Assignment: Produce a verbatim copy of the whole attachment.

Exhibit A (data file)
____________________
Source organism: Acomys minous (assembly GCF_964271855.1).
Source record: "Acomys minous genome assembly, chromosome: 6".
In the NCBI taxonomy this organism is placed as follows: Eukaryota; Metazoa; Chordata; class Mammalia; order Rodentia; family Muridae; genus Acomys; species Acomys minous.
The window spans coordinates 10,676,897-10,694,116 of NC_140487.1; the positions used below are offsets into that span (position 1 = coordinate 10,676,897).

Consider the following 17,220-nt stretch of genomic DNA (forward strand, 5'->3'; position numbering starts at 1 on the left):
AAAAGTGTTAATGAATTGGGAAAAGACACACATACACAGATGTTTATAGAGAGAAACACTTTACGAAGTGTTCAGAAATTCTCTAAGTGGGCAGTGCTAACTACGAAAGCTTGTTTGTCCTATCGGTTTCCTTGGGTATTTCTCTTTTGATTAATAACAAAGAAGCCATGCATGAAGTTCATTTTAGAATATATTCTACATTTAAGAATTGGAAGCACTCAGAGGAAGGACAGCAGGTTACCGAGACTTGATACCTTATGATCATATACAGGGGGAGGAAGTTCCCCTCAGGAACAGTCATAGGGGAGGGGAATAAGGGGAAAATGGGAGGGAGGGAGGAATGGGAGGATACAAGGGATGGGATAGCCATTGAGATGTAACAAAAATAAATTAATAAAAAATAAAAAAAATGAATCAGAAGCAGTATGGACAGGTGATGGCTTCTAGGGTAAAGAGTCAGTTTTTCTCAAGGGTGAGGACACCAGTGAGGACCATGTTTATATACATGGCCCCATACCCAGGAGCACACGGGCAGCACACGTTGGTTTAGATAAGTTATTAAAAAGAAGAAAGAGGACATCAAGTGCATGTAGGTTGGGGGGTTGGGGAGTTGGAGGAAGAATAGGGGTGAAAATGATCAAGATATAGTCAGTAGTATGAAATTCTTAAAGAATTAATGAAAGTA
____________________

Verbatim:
Source organism: Acomys minous (assembly GCF_964271855.1).
Source record: "Acomys minous genome assembly, chromosome: 6".
In the NCBI taxonomy this organism is placed as follows: Eukaryota; Metazoa; Chordata; class Mammalia; order Rodentia; family Muridae; genus Acomys; species Acomys minous.
The window spans coordinates 10,676,897-10,694,116 of NC_140487.1; the positions used below are offsets into that span (position 1 = coordinate 10,676,897).

Consider the following 17,220-nt stretch of genomic DNA (forward strand, 5'->3'; position numbering starts at 1 on the left):
AAAAGTGTTAATGAATTGGGAAAAGACACACATACACAGATGTTTATAGAGAGAAACACTTTACGAAGTGTTCAGAAATTCTCTAAGTGGGCAGTGCTAACTACGAAAGCTTGTTTGTCCTATCGGTTTCCTTGGGTATTTCTCTTTTGATTAATAACAAAGAAGCCATGCATGAAGTTCATTTTAGAATATATTCTACATTTAAGAATTGGAAGCACTCAGAGGAAGGACAGCAGGTTACCGAGACTTGATACCTTATGATCATATACAGGGGGAGGAAGTTCCCCTCAGGAACAGTCATAGGGGAGGGGAATAAGGGGAAAATGGGAGGGAGGGAGGAATGGGAGGATACAAGGGATGGGATAGCCATTGAGATGTAACAAAAATAAATTAATAAAAAATAAAAAAAATGAATCAGAAGCAGTATGGACAGGTGATGGCTTCTAGGGTAAAGAGTCAGTTTTTCTCAAGGGTGAGGACACCAGTGAGGACCATGTTTATATACATGGCCCCATACCCAGGAGCACACGGGCAGCACACGTTGGTTTAGATAAGTTATTAAAAAGAAGAAAGAGGACATCAAGTGCATGTAGGTTGGGGGGTTGGGGAGTTGGAGGAAGAATAGGGGTGAAAATGATCAAGATATAGTCAGTAGTATGAAATTCTTAAAGAATTAATGAAAGTA